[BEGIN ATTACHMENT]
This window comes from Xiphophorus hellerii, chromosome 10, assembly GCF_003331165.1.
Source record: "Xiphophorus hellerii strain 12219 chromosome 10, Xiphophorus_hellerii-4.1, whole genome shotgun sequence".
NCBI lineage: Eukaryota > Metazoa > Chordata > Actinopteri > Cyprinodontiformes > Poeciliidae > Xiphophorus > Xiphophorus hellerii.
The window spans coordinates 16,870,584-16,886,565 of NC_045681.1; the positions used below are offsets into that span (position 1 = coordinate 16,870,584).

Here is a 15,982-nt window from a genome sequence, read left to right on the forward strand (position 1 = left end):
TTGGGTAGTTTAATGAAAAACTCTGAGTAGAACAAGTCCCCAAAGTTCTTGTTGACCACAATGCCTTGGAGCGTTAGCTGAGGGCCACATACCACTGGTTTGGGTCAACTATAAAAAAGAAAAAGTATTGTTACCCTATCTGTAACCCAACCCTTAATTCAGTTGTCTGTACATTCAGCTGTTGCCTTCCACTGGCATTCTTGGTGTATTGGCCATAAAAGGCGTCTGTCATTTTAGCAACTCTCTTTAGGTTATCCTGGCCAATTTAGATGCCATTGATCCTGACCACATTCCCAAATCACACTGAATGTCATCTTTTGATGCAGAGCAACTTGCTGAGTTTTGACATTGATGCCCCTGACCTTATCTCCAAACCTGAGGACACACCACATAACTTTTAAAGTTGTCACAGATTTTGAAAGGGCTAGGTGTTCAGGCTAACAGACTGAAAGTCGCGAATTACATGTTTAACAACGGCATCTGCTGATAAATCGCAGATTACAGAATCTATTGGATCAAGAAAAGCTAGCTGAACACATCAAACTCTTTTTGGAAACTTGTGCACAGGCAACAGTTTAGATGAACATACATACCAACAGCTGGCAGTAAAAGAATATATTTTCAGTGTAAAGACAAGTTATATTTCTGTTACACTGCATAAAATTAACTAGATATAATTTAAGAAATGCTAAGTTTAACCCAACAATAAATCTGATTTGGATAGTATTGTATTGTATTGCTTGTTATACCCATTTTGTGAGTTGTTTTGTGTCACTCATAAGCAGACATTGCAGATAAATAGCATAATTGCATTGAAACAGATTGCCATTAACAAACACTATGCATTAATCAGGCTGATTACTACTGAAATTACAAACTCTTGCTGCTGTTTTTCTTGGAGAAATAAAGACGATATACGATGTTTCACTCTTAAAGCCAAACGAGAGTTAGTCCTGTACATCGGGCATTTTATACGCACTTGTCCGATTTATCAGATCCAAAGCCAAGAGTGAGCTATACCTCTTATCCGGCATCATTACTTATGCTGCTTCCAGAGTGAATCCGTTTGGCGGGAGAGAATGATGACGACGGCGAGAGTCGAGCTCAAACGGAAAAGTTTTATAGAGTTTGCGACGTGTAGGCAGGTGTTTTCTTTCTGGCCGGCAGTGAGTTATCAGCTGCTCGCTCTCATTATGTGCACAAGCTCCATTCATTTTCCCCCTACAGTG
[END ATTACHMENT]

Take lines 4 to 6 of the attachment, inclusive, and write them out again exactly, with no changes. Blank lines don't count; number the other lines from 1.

The window spans coordinates 16,870,584-16,886,565 of NC_045681.1; the positions used below are offsets into that span (position 1 = coordinate 16,870,584).

Here is a 15,982-nt window from a genome sequence, read left to right on the forward strand (position 1 = left end):
TTGGGTAGTTTAATGAAAAACTCTGAGTAGAACAAGTCCCCAAAGTTCTTGTTGACCACAATGCCTTGGAGCGTTAGCTGAGGGCCACATACCACTGGTTTGGGTCAACTATAAAAAAGAAAAAGTATTGTTACCCTATCTGTAACCCAACCCTTAATTCAGTTGTCTGTACATTCAGCTGTTGCCTTCCACTGGCATTCTTGGTGTATTGGCCATAAAAGGCGTCTGTCATTTTAGCAACTCTCTTTAGGTTATCCTGGCCAATTTAGATGCCATTGATCCTGACCACATTCCCAAATCACACTGAATGTCATCTTTTGATGCAGAGCAACTTGCTGAGTTTTGACATTGATGCCCCTGACCTTATCTCCAAACCTGAGGACACACCACATAACTTTTAAAGTTGTCACAGATTTTGAAAGGGCTAGGTGTTCAGGCTAACAGACTGAAAGTCGCGAATTACATGTTTAACAACGGCATCTGCTGATAAATCGCAGATTACAGAATCTATTGGATCAAGAAAAGCTAGCTGAACACATCAAACTCTTTTTGGAAACTTGTGCACAGGCAACAGTTTAGATGAACATACATACCAACAGCTGGCAGTAAAAGAATATATTTTCAGTGTAAAGACAAGTTATATTTCTGTTACACTGCATAAAATTAACTAGATATAATTTAAGAAATGCTAAGTTTAACCCAACAATAAATCTGATTTGGATAGTATTGTATTGTATTGCTTGTTATACCCATTTTGTGAGTTGTTTTGTGTCACTCATAAGCAGACATTGCAGATAAATAGCATAATTGCATTGAAACAGATTGCCATTAACAAACACTATGCATTAATCAGGCTGATTACTACTGAAATTACAAACTCTTGCTGCTGTTTTTCTTGGAGAAATAAAGACGATATACGATGTTTCACTCTTAAAGCCAAACGAGAGTTAGTCCTGTACATCGGGCATTTTATACGCACTTGTCCGATTTATCAGATCCAAAGCCAAGAGTGAGCTATACCTCTTATCCGGCATCATTACTTATGCTGCTTCCAGAGTGAATCCGTTTGGCGGGAGAGAATGATGACGACGGCGAGAGTCGAGCTCAAACGGAAAAGTTTTATAGAGTTTGCGACGTGTAGGCAGGTGTTTTCTTTCTGGCCGGCAGTGAGTTATCAGCTGCTCGCTCTCATTATGTGCACAAGCTCCATTCATTTTCCCCCTACAGTG